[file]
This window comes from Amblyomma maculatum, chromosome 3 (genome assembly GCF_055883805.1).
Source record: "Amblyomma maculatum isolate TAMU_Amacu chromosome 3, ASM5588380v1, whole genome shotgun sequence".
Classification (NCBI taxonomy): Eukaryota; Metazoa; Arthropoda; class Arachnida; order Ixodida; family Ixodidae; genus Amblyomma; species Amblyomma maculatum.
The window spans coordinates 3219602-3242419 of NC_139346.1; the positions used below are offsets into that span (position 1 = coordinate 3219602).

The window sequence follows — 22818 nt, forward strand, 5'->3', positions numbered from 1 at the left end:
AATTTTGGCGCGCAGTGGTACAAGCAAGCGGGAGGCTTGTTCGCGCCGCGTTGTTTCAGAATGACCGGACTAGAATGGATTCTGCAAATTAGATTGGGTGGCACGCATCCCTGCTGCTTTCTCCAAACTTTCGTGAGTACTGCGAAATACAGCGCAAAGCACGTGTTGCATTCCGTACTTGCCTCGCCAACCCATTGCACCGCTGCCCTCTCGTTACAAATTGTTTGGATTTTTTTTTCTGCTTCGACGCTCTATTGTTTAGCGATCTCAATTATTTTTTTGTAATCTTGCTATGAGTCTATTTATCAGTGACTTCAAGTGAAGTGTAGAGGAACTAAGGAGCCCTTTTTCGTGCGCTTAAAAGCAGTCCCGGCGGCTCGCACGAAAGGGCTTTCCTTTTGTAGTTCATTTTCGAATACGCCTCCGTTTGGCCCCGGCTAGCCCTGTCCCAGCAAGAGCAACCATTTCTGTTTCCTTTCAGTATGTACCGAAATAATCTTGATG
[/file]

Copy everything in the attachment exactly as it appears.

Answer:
This window comes from Amblyomma maculatum, chromosome 3 (genome assembly GCF_055883805.1).
Source record: "Amblyomma maculatum isolate TAMU_Amacu chromosome 3, ASM5588380v1, whole genome shotgun sequence".
Classification (NCBI taxonomy): Eukaryota; Metazoa; Arthropoda; class Arachnida; order Ixodida; family Ixodidae; genus Amblyomma; species Amblyomma maculatum.
The window spans coordinates 3219602-3242419 of NC_139346.1; the positions used below are offsets into that span (position 1 = coordinate 3219602).

The window sequence follows — 22818 nt, forward strand, 5'->3', positions numbered from 1 at the left end:
AATTTTGGCGCGCAGTGGTACAAGCAAGCGGGAGGCTTGTTCGCGCCGCGTTGTTTCAGAATGACCGGACTAGAATGGATTCTGCAAATTAGATTGGGTGGCACGCATCCCTGCTGCTTTCTCCAAACTTTCGTGAGTACTGCGAAATACAGCGCAAAGCACGTGTTGCATTCCGTACTTGCCTCGCCAACCCATTGCACCGCTGCCCTCTCGTTACAAATTGTTTGGATTTTTTTTTCTGCTTCGACGCTCTATTGTTTAGCGATCTCAATTATTTTTTTGTAATCTTGCTATGAGTCTATTTATCAGTGACTTCAAGTGAAGTGTAGAGGAACTAAGGAGCCCTTTTTCGTGCGCTTAAAAGCAGTCCCGGCGGCTCGCACGAAAGGGCTTTCCTTTTGTAGTTCATTTTCGAATACGCCTCCGTTTGGCCCCGGCTAGCCCTGTCCCAGCAAGAGCAACCATTTCTGTTTCCTTTCAGTATGTACCGAAATAATCTTGATG